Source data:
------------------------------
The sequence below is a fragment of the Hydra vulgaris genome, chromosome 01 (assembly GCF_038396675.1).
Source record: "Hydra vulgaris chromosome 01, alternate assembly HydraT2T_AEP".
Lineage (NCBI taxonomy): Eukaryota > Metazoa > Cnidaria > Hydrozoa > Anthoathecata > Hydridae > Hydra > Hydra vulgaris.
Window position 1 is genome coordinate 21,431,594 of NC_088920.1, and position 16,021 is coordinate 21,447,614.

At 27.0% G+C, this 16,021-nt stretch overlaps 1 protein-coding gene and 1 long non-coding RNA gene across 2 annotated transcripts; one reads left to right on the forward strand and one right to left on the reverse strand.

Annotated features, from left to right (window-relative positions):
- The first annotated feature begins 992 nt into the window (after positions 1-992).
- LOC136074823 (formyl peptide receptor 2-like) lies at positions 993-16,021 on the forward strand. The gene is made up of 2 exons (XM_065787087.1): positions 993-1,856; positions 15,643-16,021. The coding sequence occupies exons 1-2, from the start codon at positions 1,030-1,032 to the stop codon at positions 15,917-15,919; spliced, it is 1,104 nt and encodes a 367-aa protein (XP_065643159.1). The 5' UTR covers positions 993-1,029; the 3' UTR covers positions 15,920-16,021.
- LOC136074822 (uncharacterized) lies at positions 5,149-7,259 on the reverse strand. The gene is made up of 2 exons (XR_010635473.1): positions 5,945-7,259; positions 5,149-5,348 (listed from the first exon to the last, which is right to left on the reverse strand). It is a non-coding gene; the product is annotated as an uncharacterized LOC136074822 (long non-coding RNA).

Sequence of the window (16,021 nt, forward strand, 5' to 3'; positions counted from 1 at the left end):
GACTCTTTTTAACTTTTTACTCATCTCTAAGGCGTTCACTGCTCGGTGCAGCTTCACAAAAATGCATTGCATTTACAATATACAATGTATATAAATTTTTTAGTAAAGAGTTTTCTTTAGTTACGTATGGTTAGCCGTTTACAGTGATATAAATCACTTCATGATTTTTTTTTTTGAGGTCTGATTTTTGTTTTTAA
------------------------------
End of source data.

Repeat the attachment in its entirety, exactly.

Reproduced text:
The sequence below is a fragment of the Hydra vulgaris genome, chromosome 01 (assembly GCF_038396675.1).
Source record: "Hydra vulgaris chromosome 01, alternate assembly HydraT2T_AEP".
Lineage (NCBI taxonomy): Eukaryota > Metazoa > Cnidaria > Hydrozoa > Anthoathecata > Hydridae > Hydra > Hydra vulgaris.
Window position 1 is genome coordinate 21,431,594 of NC_088920.1, and position 16,021 is coordinate 21,447,614.

At 27.0% G+C, this 16,021-nt stretch overlaps 1 protein-coding gene and 1 long non-coding RNA gene across 2 annotated transcripts; one reads left to right on the forward strand and one right to left on the reverse strand.

Annotated features, from left to right (window-relative positions):
- The first annotated feature begins 992 nt into the window (after positions 1-992).
- LOC136074823 (formyl peptide receptor 2-like) lies at positions 993-16,021 on the forward strand. The gene is made up of 2 exons (XM_065787087.1): positions 993-1,856; positions 15,643-16,021. The coding sequence occupies exons 1-2, from the start codon at positions 1,030-1,032 to the stop codon at positions 15,917-15,919; spliced, it is 1,104 nt and encodes a 367-aa protein (XP_065643159.1). The 5' UTR covers positions 993-1,029; the 3' UTR covers positions 15,920-16,021.
- LOC136074822 (uncharacterized) lies at positions 5,149-7,259 on the reverse strand. The gene is made up of 2 exons (XR_010635473.1): positions 5,945-7,259; positions 5,149-5,348 (listed from the first exon to the last, which is right to left on the reverse strand). It is a non-coding gene; the product is annotated as an uncharacterized LOC136074822 (long non-coding RNA).

Sequence of the window (16,021 nt, forward strand, 5' to 3'; positions counted from 1 at the left end):
GACTCTTTTTAACTTTTTACTCATCTCTAAGGCGTTCACTGCTCGGTGCAGCTTCACAAAAATGCATTGCATTTACAATATACAATGTATATAAATTTTTTAGTAAAGAGTTTTCTTTAGTTACGTATGGTTAGCCGTTTACAGTGATATAAATCACTTCATGATTTTTTTTTTTGAGGTCTGATTTTTGTTTTTAA